Are you among the 2/3 of organisations not fully complying with GDPR?


A recent survey showed that only 29% of EU organisations have fully implemented all the requirements of the GDPR. With the General Data Protection Regulation having been law since May, this is a bit of a worry.

We look at what the survey says, and how you can make sure you’re not part of the 71%.

A refresher on GDPR and its importance

In case you’ve been under a rock during 2018, a quick rundown. The General Data Protection Regulation came into force on 25 May this year. It affects any organisation that:

  • Possesses or processes data pertaining to an identifiable person
  • Contacts those individuals via email, phone, SMS or mail
  • Tracks their engagement via e-shots, cookies, or landing pages for the purpose of profiling an individual

It removes the distinction between business and personal data – previously, data used for B2B marketing was not subject to such stringent rules as that used for B2C.

The regulation applies to any EU citizen, no matter where in the world the data is held.

It gives firms a choice of six ‘lawful bases’ under which they can process data. Although many firms focused on ‘consent’ as their lawful basis of choice before the regulation came into force, it’s worth exploring the others in case one of them is more appropriate for your use of data.

Last week, we included the GDPR among the things making the biggest marketing headlines in 2018 – and for good reason. The regulation took up a lot of Marketers’ time and effort this year, with focus also redirected to activity that wasn’t data-dependent, like social media.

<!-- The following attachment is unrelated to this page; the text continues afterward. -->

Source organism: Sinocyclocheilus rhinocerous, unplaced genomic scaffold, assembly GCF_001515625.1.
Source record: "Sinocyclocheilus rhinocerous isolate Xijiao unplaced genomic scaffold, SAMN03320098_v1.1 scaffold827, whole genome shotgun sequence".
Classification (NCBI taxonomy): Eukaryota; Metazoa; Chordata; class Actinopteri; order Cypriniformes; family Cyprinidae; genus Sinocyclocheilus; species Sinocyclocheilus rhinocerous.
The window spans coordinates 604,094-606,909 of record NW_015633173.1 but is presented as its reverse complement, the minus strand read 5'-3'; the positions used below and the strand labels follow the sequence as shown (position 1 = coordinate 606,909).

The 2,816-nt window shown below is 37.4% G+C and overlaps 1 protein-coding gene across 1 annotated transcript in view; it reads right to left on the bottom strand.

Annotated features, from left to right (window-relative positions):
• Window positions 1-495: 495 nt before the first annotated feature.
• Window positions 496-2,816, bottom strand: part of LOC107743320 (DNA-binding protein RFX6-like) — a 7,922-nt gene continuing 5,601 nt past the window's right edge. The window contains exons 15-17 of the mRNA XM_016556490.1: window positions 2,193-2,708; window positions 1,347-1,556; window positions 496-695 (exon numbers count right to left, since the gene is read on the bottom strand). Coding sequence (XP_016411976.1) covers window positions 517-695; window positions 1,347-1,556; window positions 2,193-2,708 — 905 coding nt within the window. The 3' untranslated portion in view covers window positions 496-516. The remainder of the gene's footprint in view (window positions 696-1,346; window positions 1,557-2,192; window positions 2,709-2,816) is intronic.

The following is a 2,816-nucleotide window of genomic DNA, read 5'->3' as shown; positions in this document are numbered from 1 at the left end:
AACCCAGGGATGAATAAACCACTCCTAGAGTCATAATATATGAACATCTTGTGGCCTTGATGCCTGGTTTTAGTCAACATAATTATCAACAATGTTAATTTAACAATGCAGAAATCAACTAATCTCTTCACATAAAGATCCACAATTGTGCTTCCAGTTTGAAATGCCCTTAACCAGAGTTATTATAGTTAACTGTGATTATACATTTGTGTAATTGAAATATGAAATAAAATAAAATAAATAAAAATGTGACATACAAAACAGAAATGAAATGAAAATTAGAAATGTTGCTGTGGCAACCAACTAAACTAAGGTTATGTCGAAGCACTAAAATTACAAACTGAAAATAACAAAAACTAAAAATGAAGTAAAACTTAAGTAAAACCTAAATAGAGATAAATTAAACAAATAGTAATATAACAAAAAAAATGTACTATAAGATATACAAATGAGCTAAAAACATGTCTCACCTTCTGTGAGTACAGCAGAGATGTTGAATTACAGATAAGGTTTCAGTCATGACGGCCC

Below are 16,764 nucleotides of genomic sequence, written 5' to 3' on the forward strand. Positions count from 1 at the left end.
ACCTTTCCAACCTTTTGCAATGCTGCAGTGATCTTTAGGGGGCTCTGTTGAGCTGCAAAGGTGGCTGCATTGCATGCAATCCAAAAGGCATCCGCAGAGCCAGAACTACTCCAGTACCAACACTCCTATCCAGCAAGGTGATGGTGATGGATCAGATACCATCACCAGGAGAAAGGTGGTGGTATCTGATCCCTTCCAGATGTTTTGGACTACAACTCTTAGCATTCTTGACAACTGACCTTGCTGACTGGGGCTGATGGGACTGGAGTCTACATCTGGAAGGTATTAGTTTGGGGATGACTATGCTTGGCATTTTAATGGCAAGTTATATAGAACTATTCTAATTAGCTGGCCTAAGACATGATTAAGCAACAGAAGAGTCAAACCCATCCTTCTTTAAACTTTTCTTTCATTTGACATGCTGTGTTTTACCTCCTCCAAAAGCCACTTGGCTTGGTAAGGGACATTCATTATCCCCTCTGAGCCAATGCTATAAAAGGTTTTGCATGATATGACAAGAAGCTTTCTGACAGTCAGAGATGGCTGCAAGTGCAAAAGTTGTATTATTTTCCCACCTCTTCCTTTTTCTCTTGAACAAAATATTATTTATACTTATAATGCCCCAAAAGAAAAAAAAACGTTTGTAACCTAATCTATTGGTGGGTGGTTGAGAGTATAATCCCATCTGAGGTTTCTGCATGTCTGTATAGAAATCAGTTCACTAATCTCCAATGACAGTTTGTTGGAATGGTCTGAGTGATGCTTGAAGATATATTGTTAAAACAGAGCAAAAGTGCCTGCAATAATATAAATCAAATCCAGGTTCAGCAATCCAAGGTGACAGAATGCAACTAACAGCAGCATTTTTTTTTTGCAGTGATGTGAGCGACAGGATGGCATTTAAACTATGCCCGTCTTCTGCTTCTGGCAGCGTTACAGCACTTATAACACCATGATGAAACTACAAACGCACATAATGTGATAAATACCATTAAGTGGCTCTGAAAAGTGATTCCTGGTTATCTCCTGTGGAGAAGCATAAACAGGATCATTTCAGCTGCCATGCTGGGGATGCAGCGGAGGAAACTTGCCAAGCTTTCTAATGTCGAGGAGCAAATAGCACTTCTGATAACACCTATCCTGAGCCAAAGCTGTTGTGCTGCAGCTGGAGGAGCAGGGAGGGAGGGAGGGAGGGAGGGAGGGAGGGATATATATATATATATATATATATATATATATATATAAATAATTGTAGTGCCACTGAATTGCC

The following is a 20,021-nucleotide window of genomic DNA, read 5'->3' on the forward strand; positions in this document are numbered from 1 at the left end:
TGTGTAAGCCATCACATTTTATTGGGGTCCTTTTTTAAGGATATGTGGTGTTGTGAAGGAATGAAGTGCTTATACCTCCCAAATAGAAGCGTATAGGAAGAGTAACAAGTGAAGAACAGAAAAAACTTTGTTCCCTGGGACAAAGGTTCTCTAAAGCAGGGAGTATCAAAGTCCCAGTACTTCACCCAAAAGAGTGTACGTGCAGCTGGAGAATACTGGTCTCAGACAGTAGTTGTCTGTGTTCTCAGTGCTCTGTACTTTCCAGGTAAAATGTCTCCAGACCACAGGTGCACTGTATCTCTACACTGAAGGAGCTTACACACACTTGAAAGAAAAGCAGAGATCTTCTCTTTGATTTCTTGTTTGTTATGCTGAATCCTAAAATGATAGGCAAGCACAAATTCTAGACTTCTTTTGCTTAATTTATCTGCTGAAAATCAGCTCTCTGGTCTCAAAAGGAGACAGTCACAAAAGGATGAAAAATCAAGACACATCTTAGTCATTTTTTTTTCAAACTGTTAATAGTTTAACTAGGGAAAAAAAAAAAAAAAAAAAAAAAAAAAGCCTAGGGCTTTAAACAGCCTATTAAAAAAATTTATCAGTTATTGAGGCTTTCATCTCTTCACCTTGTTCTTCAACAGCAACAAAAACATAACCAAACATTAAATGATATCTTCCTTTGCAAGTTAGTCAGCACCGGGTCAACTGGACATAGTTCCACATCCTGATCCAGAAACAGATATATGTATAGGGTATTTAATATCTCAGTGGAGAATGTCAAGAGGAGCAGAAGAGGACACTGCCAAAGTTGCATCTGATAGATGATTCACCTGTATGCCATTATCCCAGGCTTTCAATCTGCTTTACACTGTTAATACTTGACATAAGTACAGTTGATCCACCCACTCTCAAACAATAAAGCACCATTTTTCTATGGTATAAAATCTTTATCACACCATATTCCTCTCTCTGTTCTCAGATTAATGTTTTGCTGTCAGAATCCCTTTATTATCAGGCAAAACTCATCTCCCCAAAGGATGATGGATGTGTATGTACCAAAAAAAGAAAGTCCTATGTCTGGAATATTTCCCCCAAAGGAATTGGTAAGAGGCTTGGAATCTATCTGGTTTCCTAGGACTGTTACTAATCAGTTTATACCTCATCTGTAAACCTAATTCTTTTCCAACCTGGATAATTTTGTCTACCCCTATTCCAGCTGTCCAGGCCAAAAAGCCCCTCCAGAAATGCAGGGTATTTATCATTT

Potential fines for non-compliance with the GDPR are up to 4% of annual global turnover or €20 million, whichever is greater, leading some to call the regulation the next PPI scandal.

Only 29% compliant

And yet, according to the new report from IT Governance, less than a third of EU organisations have fully implemented the regulation.

One important element of the legislation is the need to comply with data subject access requests (DSARs). While nearly 60% of the firms surveyed as part of the research said they were aware of the changes here, only 29% said they had plans to adapt their processes to comply with those changes.

Subject Access Requests entitle individuals to the right to find out what personal data is held on them by an organisation, why the organisation is holding it and who their information is disclosed to by that organisation.

If you don’t manage SARs correctly under GDPR, your firm can be subject to fines.

Resolve to meet GDPR requirements in 2019

If you want to ensure your firm is fully compliant with the requirements of the GDPR, the ICO’s GDPR microsite is a good sources of information and advice.

Our blogs on the launch of the GDPR, on how small businesses can overcome the GDPR challenge and how your marketing may change under GDPR might also be helpful.

Of course, GDPR is just one of many rules faced by marketers, particularly if you’re overseen by the FCA or other industry regulator, but also for unregulated businesses. All firms, for instance, are subject to the new CAP rules on the use of data in marketing which came into force in November.

These evolving rules are just some of the challenges Marketing teams face. Read more about these challenges – and how you can tackle them – in our free whitepaper, The changing role of the financial services Marketing Manager. The whitepaper is available to download here.

Nothing in this document should be treated as an authoritative statement of the law. Action should not be taken as a result of this document alone. We make no warranty and accept no responsibility for consequences arising from relying on this document.

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